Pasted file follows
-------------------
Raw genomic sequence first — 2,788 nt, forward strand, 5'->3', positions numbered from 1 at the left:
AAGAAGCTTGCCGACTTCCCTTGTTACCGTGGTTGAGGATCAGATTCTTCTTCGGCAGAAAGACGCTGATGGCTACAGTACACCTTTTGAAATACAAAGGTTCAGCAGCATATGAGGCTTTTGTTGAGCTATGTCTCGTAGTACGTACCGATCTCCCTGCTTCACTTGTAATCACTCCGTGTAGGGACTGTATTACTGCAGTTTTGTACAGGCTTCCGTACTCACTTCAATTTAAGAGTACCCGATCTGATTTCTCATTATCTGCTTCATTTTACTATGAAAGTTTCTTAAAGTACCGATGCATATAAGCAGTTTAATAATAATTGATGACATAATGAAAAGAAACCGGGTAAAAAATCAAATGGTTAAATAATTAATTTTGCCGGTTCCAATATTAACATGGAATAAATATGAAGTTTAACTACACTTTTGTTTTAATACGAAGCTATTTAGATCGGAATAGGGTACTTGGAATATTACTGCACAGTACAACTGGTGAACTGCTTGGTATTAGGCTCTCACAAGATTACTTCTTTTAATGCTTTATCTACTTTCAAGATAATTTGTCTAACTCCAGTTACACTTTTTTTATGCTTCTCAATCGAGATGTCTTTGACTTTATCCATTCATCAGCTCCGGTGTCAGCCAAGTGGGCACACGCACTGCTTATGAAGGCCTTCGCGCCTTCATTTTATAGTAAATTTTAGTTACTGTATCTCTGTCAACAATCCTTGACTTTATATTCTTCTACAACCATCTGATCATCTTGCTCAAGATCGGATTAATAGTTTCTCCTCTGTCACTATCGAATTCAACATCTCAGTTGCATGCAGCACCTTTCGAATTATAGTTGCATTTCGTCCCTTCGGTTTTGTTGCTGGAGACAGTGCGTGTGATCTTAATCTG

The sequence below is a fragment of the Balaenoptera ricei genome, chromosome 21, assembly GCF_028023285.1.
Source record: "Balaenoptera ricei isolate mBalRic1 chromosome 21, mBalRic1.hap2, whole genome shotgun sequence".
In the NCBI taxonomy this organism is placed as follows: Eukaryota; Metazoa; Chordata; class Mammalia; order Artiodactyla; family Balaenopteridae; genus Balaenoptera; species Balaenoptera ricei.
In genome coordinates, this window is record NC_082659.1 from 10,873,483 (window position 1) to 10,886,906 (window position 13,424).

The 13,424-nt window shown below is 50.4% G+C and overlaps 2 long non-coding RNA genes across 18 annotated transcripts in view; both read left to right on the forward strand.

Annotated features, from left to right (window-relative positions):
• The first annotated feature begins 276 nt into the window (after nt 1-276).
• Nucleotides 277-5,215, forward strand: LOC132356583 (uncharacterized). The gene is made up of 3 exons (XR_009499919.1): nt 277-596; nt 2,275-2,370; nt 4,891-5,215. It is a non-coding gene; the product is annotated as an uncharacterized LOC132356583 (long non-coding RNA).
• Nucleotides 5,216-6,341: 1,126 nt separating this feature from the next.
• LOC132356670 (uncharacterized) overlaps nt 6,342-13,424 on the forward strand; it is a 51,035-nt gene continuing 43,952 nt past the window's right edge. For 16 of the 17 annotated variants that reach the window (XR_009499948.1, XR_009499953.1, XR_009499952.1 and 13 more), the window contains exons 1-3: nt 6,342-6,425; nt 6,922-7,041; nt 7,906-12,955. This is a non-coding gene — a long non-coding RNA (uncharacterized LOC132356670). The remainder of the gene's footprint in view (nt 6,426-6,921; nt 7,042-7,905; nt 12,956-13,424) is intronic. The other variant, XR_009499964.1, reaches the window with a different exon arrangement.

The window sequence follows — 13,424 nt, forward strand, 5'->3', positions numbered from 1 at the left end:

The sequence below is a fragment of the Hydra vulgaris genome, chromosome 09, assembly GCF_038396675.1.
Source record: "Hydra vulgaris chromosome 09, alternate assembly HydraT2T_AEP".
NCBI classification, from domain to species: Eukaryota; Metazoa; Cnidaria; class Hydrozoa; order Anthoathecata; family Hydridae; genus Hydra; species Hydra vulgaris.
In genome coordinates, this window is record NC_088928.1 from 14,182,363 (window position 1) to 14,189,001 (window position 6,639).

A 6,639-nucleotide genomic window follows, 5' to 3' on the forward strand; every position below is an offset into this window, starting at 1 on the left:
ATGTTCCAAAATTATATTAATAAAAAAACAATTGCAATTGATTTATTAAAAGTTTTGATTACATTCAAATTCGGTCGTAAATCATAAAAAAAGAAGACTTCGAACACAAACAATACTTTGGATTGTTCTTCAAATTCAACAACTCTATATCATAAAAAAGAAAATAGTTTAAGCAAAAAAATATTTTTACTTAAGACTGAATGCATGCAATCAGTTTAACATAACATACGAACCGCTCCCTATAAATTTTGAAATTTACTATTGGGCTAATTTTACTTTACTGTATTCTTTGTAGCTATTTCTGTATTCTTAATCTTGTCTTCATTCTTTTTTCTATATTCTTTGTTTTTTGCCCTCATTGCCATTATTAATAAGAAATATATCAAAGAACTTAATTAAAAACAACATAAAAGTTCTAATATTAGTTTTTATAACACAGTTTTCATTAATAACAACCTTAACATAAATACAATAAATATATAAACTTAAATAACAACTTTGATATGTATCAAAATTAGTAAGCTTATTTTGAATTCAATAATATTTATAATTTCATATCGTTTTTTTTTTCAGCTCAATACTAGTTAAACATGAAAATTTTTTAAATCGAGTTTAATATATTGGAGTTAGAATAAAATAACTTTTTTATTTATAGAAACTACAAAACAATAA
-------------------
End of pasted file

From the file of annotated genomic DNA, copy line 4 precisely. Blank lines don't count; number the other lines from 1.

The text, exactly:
Source record: "Balaenoptera ricei isolate mBalRic1 chromosome 21, mBalRic1.hap2, whole genome shotgun sequence".